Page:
How a C2 actually measures energy expenditure

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How a C2 actually measures energy expenditure

Postby mdduff » January 6th, 2018, 1:45 pm

Does anyone know how the C2 actually measures the energy expended while rowing? Does the computer average the number of revolutions of the flywheel over time, then calculating by some known quantity based on the weight/friction of turning the wheel? Or does it measure changes in angular velocity of the wheel? This would come in to play when trying to maximize certain scores on the erg. (Distance vs. wattage vs. calories).

At this point in my life, my rowing is confined to ergs. So this question stems from "bro science" advice from a Crossfit gym. The popular wisdom there and on the internet is that, when rowing for meters, choose a higher SPM rate to keep the wheel spinning. But when rowing for a set number of calories, go with a low SPM and let the wheel slow between catches. In today's workout, we had intervals that included "max calories in 1 minute" on the erg. Some of the guys insisted that they racked up more calories at 1250 cal/hr by pulling hard at 24 SPM than I did at 1600 cal/hr at 36 SPM. I don't see how that could be possible. Hence my question about the actual mechanics of how the C2 gets it measurements.
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Re: How a C2 actually measures energy expenditure

Postby Citroen » January 6th, 2018, 2:22 pm

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Re: How a C2 actually measures energy expenditure

Postby hjs » January 6th, 2018, 4:23 pm

mdduff wrote:Does anyone know how the C2 actually measures the energy expended while rowing? Does the computer average the number of revolutions of the flywheel over time, then calculating by some known quantity based on the weight/friction of turning the wheel? Or does it measure changes in angular velocity of the wheel? This would come in to play when trying to maximize certain scores on the erg. (Distance vs. wattage vs. calories).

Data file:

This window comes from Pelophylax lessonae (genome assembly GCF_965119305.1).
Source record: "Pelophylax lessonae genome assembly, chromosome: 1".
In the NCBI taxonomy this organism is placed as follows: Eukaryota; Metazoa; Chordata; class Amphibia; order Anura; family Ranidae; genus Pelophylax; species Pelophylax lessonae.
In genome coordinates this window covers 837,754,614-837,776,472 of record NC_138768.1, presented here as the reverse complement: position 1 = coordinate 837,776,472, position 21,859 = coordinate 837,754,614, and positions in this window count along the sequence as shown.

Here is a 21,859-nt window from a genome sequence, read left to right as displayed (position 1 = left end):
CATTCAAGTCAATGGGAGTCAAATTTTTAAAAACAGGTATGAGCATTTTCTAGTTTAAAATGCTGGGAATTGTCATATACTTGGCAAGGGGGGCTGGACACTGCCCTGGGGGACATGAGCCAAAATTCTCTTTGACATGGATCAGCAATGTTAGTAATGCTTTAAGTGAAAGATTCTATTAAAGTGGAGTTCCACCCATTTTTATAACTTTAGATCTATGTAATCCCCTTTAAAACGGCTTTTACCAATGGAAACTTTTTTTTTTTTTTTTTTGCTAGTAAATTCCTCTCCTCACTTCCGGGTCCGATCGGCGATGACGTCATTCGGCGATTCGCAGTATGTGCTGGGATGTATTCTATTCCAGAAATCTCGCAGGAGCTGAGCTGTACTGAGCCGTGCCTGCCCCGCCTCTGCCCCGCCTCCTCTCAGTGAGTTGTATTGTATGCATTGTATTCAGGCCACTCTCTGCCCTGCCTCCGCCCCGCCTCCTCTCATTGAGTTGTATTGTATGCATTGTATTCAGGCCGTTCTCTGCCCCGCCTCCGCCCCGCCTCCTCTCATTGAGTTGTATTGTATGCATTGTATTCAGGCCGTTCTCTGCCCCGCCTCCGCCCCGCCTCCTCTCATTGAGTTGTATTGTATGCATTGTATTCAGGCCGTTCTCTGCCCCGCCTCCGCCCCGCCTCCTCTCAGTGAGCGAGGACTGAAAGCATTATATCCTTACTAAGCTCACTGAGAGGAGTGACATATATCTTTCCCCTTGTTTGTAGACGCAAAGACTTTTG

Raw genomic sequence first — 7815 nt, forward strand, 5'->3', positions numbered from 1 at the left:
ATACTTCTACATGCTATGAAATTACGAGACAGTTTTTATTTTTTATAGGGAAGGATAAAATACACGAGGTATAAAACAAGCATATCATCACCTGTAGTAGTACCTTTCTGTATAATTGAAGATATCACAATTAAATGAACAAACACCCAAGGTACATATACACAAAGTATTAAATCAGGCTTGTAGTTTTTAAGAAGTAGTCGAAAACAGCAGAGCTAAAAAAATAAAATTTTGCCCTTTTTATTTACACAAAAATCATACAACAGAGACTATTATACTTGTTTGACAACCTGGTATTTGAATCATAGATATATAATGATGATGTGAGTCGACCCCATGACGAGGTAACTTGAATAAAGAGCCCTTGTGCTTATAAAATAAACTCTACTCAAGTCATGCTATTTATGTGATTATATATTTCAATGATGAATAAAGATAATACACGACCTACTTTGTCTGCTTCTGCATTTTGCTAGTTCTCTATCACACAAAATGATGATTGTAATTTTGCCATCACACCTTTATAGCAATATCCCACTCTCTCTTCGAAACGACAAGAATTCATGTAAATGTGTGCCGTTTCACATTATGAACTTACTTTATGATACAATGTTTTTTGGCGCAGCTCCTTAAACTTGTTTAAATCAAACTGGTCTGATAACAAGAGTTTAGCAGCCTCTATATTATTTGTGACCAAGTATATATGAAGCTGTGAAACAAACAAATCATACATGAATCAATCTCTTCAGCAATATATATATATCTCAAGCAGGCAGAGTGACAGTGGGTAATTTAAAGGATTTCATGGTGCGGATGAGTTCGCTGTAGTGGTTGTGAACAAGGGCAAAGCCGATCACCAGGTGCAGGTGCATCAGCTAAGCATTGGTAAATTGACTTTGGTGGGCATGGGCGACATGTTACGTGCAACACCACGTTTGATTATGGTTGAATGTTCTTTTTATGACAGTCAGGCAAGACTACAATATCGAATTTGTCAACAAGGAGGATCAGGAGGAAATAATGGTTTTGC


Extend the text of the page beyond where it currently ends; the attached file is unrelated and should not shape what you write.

At this point in my life, my rowing is confined to ergs. So this question stems from "bro science" advice from a Crossfit gym. The popular wisdom there and on the internet is that, when rowing for meters, choose a higher SPM rate to keep the wheel spinning. But when rowing for a set number of calories, go with a low SPM and let the wheel slow between catches. In today's workout, we had intervals that included "max calories in 1 minute" on the erg. Some of the guys insisted that they racked up more calories at 1250 cal/hr by pulling hard at 24 SPM than I did at 1600 cal/hr at 36 SPM. I don't see how that could be possible. Hence my question about the actual mechanics of how the C2 gets it measurements.


Partly true, everybody has an optimal spm for a given pace, the pm can,t measure that though, it only "knows" how much energy you put in the chain.
Above and below that optimal spm you use more enery.

Our body knows best, the higher our heartrate the more energy we use.
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Re: How a C2 actually measures energy expenditure

Postby mdduff » January 6th, 2018, 4:34 pm

Thanks, Citroen. The specifics of the mathematics were complex; but after a couple of hours, I think I understand the equations. What I couldn't figure out, though, was what kind of mathematical gymnastics the erg computer performs in measuring the power supplied (point 8 in the article). Does it measure the torque by measuring the absolute change in momentum of the wheel every stroke, or the average number of turns of the wheel in the stroke? If the former, it would appear one could score higher by allowing the wheel to slow, then applying greater force in order to take the wheel through a more exaggerated acceleration each stroke.

If the latter, then keeping the wheel spinning by increasing one's SPM would be the best approach, as acceleration of any object requires more energy than maintaining its velocity.

Any other thoughts out there? (This question also relates to damper settings...)
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Re: How a C2 actually measures energy expenditure

Postby Citroen » January 6th, 2018, 7:44 pm

The flywheel has three magnets, the fan cage has a hall effect sensor. Nothing more.

So all the monitor is doing is counting tachometer pulses.

It knows the mass of the flywheel, it knows the moment of inertia. It can do the maths.

It sees the start of the stroke as a rising saw-tooth edge on the tachometer signal. It sees the end of the stroke as the flywheel decelerates.